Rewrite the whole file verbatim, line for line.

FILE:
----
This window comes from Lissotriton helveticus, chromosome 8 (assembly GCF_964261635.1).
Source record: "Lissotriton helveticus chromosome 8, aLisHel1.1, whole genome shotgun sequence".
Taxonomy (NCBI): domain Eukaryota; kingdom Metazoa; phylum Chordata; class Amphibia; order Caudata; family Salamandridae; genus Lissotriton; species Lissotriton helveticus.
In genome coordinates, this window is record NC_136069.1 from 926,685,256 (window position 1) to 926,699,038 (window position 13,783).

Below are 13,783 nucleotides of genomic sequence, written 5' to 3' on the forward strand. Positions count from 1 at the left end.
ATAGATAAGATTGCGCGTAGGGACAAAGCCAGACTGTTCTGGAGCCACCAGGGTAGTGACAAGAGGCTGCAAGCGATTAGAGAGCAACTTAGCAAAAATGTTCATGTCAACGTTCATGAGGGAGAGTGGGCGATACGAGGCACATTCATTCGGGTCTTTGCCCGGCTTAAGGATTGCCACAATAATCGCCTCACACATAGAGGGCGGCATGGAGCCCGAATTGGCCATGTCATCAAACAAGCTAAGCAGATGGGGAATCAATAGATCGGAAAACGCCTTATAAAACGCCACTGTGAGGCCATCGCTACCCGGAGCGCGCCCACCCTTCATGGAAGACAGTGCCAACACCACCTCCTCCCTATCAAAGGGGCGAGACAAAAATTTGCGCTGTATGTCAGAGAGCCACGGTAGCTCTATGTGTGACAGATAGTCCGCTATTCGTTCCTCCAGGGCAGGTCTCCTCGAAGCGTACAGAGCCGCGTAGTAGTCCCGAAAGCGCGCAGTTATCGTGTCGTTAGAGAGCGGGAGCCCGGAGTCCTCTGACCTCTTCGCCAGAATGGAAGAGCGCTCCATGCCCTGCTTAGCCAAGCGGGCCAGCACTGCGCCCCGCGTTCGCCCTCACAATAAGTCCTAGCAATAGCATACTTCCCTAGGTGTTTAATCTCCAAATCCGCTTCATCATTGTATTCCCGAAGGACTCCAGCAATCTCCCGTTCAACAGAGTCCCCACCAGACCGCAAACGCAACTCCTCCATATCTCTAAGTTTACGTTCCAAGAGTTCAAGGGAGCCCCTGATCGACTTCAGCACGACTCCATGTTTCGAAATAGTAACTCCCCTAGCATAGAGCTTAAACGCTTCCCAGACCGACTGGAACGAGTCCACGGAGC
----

This window comes from Lissotriton helveticus, chromosome 8 (assembly GCF_964261635.1).
Source record: "Lissotriton helveticus chromosome 8, aLisHel1.1, whole genome shotgun sequence".
Taxonomy (NCBI): domain Eukaryota; kingdom Metazoa; phylum Chordata; class Amphibia; order Caudata; family Salamandridae; genus Lissotriton; species Lissotriton helveticus.
In genome coordinates, this window is record NC_136069.1 from 926,685,256 (window position 1) to 926,699,038 (window position 13,783).

Below are 13,783 nucleotides of genomic sequence, written 5' to 3' on the forward strand. Positions count from 1 at the left end.
ATAGATAAGATTGCGCGTAGGGACAAAGCCAGACTGTTCTGGAGCCACCAGGGTAGTGACAAGAGGCTGCAAGCGATTAGAGAGCAACTTAGCAAAAATGTTCATGTCAACGTTCATGAGGGAGAGTGGGCGATACGAGGCACATTCATTCGGGTCTTTGCCCGGCTTAAGGATTGCCACAATAATCGCCTCACACATAGAGGGCGGCATGGAGCCCGAATTGGCCATGTCATCAAACAAGCTAAGCAGATGGGGAATCAATAGATCGGAAAACGCCTTATAAAACGCCACTGTGAGGCCATCGCTACCCGGAGCGCGCCCACCCTTCATGGAAGACAGTGCCAACACCACCTCCTCCCTATCAAAGGGGCGAGACAAAAATTTGCGCTGTATGTCAGAGAGCCACGGTAGCTCTATGTGTGACAGATAGTCCGCTATTCGTTCCTCCAGGGCAGGTCTCCTCGAAGCGTACAGAGCCGCGTAGTAGTCCCGAAAGCGCGCAGTTATCGTGTCGTTAGAGAGCGGGAGCCCGGAGTCCTCTGACCTCTTCGCCAGAATGGAAGAGCGCTCCATGCCCTGCTTAGCCAAGCGGGCCAGCACTGCGCCCCGCGTTCGCCCTCACAATAAGTCCTAGCAATAGCATACTTCCCTAGGTGTTTAATCTCCAAATCCGCTTCATCATTGTATTCCCGAAGGACTCCAGCAATCTCCCGTTCAACAGAGTCCCCACCAGACCGCAAACGCAACTCCTCCATATCTCTAAGTTTACGTTCCAAGAGTTCAAGGGAGCCCCTGATCGACTTCAGCACGACTCCATGTTTCGAAATAGTAACTCCCCTAGCATAGAGCTTAAACGCTTCCCAGACCGACTGGAACGAGTCCACGGAGC